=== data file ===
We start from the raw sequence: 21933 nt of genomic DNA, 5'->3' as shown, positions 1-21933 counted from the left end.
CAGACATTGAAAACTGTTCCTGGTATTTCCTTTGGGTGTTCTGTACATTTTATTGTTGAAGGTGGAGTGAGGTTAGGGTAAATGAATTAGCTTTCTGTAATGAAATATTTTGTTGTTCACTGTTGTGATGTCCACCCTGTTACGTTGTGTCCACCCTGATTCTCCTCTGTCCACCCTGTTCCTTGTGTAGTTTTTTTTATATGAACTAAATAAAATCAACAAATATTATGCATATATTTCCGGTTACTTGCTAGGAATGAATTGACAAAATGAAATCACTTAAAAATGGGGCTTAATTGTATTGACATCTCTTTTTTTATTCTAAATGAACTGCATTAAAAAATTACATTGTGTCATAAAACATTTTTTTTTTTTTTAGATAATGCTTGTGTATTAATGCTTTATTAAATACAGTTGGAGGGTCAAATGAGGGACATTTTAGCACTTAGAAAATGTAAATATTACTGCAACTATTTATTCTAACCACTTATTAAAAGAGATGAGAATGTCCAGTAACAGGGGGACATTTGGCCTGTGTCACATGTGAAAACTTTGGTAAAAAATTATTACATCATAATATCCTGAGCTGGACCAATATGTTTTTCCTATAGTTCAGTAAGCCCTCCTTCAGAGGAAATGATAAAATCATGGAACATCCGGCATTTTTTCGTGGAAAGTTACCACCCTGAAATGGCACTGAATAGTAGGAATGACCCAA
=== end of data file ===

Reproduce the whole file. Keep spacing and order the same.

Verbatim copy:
We start from the raw sequence: 21933 nt of genomic DNA, 5'->3' as shown, positions 1-21933 counted from the left end.
CAGACATTGAAAACTGTTCCTGGTATTTCCTTTGGGTGTTCTGTACATTTTATTGTTGAAGGTGGAGTGAGGTTAGGGTAAATGAATTAGCTTTCTGTAATGAAATATTTTGTTGTTCACTGTTGTGATGTCCACCCTGTTACGTTGTGTCCACCCTGATTCTCCTCTGTCCACCCTGTTCCTTGTGTAGTTTTTTTTATATGAACTAAATAAAATCAACAAATATTATGCATATATTTCCGGTTACTTGCTAGGAATGAATTGACAAAATGAAATCACTTAAAAATGGGGCTTAATTGTATTGACATCTCTTTTTTTATTCTAAATGAACTGCATTAAAAAATTACATTGTGTCATAAAACATTTTTTTTTTTTTTAGATAATGCTTGTGTATTAATGCTTTATTAAATACAGTTGGAGGGTCAAATGAGGGACATTTTAGCACTTAGAAAATGTAAATATTACTGCAACTATTTATTCTAACCACTTATTAAAAGAGATGAGAATGTCCAGTAACAGGGGGACATTTGGCCTGTGTCACATGTGAAAACTTTGGTAAAAAATTATTACATCATAATATCCTGAGCTGGACCAATATGTTTTTCCTATAGTTCAGTAAGCCCTCCTTCAGAGGAAATGATAAAATCATGGAACATCCGGCATTTTTTCGTGGAAAGTTACCACCCTGAAATGGCACTGAATAGTAGGAATGACCCAA